Three's a Crowd
The vampire underworld is in turmoil. Control of humanity has suddenly shifted back to the fangs and claws of the vampires. Blade (Wesley Snipes), a sword-wielding Daywalker and the only hope for grabbing the advantage away from the undead bloodsuckers, is framed in a series of vicious murders. Now forced to join the Nightstalkers, a legion of vampire hunters led by Hannibal King (Ryan Reynolds) and Abraham Whistler (Kris Kristofferson), Blade slashes his way to the top of the vampire bloodline -- directly to Dracula (Dominic Purcell) himself.
So goes the story in Blade: Trinity, the third and hopefully final installment of the Blade series. David S. Goyer, writer of all three chapters, takes the helm for his directorial debut in hopes of reconstituting the success of the series and showing why audiences can't get enough of the half-vampire, half-human. Goyer maintains the dark, murky atmosphere of the first two installments with sets that are bathed in an appropriately gothic ambiance. Even the daylight scenes have a stark, highly posterized style to them. As a writer, it's clear that Goyer favors the anti-hero, as Blade is a dark and menacing character that possesses hero status despite his own nastiness and internal conflicts.
Much as is the case with classic sci-fi from the 50s and 60s, the foundation of ensuring that films like Blade meet success is solid storytelling. But unfortunately, the lack of an interesting story is Trinity's weakest link. I can forgive poor special effects, choppy editing, uninteresting side plots, and wooden acting, but there is absolutely no excuse for Blade's neglect of anything that resembles an original, absorbing tale. Its hokey dialogue does provide a few laughs, but unfortunately we laugh at the wrong moments.
In all fairness, Blade:Trinity isn't without any redeemable qualities. The wit and comedic delivery of Ryan Reynolds as Hannibal King, the leader of the Nightstalkers, was just what the doctor ordered in an otherwise complete absence of memorable characters. Many of his quips and zingers are actually quite funny and seem to come at the right moments. And of course the physical beauty of Jessica Biel as Abigail Whistler, another member of the famed vampire hunters, is always pleasant on the eyes and even had me convinced to take up archery at one moment.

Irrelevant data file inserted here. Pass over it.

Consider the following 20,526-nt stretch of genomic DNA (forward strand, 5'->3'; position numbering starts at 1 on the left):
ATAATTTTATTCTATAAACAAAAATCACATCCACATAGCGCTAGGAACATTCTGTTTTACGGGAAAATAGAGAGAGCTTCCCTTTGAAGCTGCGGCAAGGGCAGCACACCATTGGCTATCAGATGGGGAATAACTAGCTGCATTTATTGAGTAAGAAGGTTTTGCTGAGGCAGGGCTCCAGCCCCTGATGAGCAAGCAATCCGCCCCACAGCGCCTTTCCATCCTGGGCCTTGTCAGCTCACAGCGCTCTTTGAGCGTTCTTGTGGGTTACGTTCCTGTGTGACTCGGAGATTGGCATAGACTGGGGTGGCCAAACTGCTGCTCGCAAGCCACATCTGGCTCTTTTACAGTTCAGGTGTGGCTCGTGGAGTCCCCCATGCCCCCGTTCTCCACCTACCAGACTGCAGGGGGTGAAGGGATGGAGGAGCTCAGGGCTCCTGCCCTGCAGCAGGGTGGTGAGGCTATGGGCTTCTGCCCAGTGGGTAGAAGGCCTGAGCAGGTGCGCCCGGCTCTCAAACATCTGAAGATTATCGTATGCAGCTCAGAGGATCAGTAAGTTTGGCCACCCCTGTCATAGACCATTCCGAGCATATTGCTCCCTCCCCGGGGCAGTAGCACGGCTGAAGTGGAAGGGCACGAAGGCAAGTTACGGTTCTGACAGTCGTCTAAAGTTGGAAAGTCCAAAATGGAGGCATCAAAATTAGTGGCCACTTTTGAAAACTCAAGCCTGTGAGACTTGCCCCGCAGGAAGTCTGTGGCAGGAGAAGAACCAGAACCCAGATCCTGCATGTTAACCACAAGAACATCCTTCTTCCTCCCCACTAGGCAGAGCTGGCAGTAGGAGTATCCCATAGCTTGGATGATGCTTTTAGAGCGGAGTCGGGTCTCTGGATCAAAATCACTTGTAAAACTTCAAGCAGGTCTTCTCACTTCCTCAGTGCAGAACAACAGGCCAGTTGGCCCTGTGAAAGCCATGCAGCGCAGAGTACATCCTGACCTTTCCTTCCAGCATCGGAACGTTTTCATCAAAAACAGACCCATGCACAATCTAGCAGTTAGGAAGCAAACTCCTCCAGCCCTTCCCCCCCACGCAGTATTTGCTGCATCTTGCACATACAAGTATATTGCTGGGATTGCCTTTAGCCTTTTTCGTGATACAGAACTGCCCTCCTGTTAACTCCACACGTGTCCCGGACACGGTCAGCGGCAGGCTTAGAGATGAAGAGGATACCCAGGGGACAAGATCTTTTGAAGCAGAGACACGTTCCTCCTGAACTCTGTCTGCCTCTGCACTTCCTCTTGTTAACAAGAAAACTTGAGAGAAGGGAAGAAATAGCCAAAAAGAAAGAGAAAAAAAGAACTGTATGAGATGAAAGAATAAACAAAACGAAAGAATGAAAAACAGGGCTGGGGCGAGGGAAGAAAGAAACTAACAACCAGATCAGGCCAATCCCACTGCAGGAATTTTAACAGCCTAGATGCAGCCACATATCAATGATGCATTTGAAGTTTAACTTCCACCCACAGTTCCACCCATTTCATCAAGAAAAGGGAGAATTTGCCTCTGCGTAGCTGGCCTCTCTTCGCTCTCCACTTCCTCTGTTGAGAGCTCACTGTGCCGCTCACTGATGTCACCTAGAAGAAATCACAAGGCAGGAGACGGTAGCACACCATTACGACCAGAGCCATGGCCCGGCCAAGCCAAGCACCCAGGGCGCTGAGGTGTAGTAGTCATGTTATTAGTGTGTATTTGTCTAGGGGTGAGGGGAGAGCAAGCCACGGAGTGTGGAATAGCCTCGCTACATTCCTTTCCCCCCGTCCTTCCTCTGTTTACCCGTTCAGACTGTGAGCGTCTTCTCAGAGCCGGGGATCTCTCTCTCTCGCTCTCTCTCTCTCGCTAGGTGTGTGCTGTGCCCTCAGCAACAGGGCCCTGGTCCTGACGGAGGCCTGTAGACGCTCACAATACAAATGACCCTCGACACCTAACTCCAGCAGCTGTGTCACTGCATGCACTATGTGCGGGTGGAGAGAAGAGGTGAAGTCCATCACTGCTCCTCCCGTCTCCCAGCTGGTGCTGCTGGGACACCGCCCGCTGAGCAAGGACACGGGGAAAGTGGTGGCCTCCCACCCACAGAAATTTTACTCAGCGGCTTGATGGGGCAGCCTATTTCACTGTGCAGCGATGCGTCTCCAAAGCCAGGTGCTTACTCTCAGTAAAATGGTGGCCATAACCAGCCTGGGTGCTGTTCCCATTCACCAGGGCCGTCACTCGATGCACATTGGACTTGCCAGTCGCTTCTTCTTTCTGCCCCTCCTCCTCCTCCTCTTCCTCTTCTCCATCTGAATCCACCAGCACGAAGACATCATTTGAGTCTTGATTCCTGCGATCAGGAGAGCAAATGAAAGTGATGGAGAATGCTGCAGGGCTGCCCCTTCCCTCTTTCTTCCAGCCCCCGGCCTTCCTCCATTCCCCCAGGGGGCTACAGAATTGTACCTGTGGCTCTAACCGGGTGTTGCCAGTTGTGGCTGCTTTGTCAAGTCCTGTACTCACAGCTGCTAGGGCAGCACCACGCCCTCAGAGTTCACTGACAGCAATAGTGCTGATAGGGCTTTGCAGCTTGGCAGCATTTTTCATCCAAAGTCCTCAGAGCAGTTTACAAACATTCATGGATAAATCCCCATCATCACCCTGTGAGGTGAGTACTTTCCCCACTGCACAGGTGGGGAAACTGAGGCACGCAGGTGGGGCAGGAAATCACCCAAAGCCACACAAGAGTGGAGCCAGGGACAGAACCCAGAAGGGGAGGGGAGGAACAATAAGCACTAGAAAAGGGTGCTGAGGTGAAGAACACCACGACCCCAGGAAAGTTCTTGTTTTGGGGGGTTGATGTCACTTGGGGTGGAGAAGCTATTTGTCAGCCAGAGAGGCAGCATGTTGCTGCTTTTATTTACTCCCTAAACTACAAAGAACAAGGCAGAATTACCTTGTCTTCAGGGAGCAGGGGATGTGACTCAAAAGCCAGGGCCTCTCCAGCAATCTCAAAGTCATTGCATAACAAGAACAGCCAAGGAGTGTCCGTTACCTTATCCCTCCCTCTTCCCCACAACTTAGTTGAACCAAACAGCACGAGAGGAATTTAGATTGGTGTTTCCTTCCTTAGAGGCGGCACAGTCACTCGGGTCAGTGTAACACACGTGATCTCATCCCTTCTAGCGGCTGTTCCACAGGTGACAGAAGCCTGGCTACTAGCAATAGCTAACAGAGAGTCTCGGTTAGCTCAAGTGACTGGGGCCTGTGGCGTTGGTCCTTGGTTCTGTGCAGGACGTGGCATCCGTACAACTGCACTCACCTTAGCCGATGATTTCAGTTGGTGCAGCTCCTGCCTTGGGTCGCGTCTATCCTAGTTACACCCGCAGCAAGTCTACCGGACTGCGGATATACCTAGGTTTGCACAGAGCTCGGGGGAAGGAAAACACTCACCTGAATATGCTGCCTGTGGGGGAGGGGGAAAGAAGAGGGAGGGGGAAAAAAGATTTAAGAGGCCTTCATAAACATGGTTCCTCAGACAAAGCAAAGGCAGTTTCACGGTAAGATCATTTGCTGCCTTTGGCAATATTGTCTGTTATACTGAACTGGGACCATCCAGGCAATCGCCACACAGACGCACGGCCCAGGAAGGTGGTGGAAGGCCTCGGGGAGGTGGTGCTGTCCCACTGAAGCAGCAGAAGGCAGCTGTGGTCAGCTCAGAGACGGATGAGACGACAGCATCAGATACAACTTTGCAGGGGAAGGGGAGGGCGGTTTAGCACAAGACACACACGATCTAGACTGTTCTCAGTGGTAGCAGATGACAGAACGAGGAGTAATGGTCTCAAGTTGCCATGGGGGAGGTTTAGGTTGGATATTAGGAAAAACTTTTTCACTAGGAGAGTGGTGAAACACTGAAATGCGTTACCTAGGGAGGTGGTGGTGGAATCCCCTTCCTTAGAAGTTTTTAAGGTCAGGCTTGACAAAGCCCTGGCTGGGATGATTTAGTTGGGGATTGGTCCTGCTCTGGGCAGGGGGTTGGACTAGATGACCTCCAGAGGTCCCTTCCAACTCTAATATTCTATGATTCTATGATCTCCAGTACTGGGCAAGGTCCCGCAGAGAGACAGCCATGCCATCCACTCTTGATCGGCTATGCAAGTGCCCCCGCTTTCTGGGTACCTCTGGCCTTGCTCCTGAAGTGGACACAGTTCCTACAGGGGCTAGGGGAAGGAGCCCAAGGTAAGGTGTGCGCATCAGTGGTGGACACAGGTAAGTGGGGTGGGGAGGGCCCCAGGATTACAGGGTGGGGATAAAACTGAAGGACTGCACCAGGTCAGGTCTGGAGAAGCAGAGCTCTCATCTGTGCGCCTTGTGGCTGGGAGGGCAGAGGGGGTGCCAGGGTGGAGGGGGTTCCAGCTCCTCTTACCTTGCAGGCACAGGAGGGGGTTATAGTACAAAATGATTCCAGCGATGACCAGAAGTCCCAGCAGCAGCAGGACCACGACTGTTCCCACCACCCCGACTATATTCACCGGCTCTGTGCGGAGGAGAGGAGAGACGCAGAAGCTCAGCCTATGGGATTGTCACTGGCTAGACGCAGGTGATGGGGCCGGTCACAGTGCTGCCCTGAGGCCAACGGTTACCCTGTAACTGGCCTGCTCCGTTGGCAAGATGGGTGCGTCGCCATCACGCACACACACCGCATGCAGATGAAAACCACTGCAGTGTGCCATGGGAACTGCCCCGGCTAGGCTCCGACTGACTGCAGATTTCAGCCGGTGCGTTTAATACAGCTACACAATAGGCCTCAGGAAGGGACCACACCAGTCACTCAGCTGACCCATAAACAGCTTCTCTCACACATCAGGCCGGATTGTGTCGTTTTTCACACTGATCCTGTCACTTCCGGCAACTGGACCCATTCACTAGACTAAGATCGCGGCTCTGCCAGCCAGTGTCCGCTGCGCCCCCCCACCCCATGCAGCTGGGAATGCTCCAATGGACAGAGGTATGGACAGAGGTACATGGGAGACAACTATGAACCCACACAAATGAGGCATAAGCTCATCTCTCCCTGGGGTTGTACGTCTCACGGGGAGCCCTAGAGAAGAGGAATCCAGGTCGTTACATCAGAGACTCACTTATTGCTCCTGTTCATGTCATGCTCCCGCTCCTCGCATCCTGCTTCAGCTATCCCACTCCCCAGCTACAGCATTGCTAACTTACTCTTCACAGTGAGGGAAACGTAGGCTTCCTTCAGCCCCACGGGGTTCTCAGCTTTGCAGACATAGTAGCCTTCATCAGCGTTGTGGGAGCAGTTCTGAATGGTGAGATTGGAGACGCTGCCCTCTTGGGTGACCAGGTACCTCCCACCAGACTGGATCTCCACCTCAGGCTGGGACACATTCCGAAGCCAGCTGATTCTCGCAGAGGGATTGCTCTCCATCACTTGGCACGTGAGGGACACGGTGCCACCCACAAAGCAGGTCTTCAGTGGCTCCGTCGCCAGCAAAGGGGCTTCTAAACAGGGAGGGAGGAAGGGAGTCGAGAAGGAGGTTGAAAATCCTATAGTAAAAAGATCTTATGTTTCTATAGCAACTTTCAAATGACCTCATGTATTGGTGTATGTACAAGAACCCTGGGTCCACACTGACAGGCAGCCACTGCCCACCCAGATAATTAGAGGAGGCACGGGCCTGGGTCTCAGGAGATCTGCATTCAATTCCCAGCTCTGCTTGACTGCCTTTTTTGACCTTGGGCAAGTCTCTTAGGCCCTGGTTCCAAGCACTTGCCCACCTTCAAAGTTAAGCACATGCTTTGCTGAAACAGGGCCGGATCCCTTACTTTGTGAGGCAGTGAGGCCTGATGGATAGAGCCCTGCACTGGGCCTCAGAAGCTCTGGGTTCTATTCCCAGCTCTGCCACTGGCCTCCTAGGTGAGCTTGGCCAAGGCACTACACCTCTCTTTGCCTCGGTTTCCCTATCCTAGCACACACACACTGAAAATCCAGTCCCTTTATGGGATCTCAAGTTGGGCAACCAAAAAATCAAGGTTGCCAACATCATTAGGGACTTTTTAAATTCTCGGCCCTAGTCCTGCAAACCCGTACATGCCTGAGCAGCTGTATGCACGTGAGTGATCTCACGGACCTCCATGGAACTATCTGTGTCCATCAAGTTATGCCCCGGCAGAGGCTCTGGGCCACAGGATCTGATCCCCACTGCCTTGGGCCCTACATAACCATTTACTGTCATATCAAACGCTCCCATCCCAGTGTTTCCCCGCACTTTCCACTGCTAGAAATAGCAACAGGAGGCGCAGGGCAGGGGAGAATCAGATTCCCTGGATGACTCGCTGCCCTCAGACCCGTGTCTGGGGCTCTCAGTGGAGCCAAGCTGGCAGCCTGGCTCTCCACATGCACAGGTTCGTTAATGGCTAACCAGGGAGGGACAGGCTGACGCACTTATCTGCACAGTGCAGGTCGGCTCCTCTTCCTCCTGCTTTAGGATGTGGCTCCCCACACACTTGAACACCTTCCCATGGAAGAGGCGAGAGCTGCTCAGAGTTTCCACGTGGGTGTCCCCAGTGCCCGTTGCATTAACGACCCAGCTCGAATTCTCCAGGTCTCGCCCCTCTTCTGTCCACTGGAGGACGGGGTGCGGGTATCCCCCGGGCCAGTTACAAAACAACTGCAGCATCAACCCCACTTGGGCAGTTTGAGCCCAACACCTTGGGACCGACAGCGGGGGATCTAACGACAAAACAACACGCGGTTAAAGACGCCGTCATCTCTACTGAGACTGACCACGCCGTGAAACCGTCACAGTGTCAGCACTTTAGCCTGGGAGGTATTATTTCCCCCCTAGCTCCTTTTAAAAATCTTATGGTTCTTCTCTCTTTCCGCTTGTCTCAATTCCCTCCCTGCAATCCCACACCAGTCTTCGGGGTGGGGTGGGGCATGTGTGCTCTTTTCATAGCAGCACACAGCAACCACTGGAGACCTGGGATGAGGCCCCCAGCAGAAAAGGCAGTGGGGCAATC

One particular scene shows a bit of promise, but ends up as a missed opportunity rather than a memorable movie moment. As Dracula prowls the streets searching for Blade, he happens upon a local Goth merchandise retail establishment in which the clerks eat Count Chocula cereal and more closely resemble a vampire than does Drake. Many potential reversed-identity jokes go uncracked leaving us wondering if perhaps something was left on the cutting room floor.
Any thoughts that Wesley Snipes might be able to use Blade: Trinity as a springboard for a career revival can be buried right now. As the hybrid vampire, Snipes more closely resembles a character in a Play Station video game than he does a movie hero. I realize his character is not created to win any acting awards, but even his fighting scenes lacked pizzazz and never showed us anything new. The camera was way too close to the action to get any sense of visual cohesion and the poor editing did nothing but confuse the situation.
I thought for sure we had all learned a lesson from the colossal misfortune of Van Helsing -- that extravagant special effects and grand-scale fighting scenes will never replace the value of good storytelling (no matter how cool the monsters look). But just as Van Helsing leaves us over-stimulated and under-entertained, so does Blade: Trinity.
(Released by New Line Cinema and rated "R" for strong pervasive violence and language, and some sexual content.)
Review also posted on www.franksreelreviews.com.